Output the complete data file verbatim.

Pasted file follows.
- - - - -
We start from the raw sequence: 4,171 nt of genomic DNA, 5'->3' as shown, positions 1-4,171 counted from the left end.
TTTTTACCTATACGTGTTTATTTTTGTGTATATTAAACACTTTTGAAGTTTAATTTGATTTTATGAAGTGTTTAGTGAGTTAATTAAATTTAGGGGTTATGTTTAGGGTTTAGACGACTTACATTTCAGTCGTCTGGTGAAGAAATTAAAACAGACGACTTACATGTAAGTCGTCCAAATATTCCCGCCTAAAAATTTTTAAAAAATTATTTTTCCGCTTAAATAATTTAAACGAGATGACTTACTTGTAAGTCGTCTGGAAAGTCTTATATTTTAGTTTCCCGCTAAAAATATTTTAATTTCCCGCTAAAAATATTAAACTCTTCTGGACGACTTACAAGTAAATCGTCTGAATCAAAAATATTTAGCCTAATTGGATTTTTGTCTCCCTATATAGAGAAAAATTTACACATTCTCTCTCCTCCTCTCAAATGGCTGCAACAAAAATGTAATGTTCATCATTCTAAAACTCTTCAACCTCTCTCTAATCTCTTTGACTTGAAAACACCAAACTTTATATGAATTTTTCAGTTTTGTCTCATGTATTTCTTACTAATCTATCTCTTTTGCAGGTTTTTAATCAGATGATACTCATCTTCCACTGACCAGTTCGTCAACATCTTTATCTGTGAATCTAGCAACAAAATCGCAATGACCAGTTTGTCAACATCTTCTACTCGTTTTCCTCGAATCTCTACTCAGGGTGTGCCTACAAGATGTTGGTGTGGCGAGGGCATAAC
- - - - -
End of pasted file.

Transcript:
We start from the raw sequence: 4,171 nt of genomic DNA, 5'->3' as shown, positions 1-4,171 counted from the left end.
TTTTTACCTATACGTGTTTATTTTTGTGTATATTAAACACTTTTGAAGTTTAATTTGATTTTATGAAGTGTTTAGTGAGTTAATTAAATTTAGGGGTTATGTTTAGGGTTTAGACGACTTACATTTCAGTCGTCTGGTGAAGAAATTAAAACAGACGACTTACATGTAAGTCGTCCAAATATTCCCGCCTAAAAATTTTTAAAAAATTATTTTTCCGCTTAAATAATTTAAACGAGATGACTTACTTGTAAGTCGTCTGGAAAGTCTTATATTTTAGTTTCCCGCTAAAAATATTTTAATTTCCCGCTAAAAATATTAAACTCTTCTGGACGACTTACAAGTAAATCGTCTGAATCAAAAATATTTAGCCTAATTGGATTTTTGTCTCCCTATATAGAGAAAAATTTACACATTCTCTCTCCTCCTCTCAAATGGCTGCAACAAAAATGTAATGTTCATCATTCTAAAACTCTTCAACCTCTCTCTAATCTCTTTGACTTGAAAACACCAAACTTTATATGAATTTTTCAGTTTTGTCTCATGTATTTCTTACTAATCTATCTCTTTTGCAGGTTTTTAATCAGATGATACTCATCTTCCACTGACCAGTTCGTCAACATCTTTATCTGTGAATCTAGCAACAAAATCGCAATGACCAGTTTGTCAACATCTTCTACTCGTTTTCCTCGAATCTCTACTCAGGGTGTGCCTACAAGATGTTGGTGTGGCGAGGGCATAAC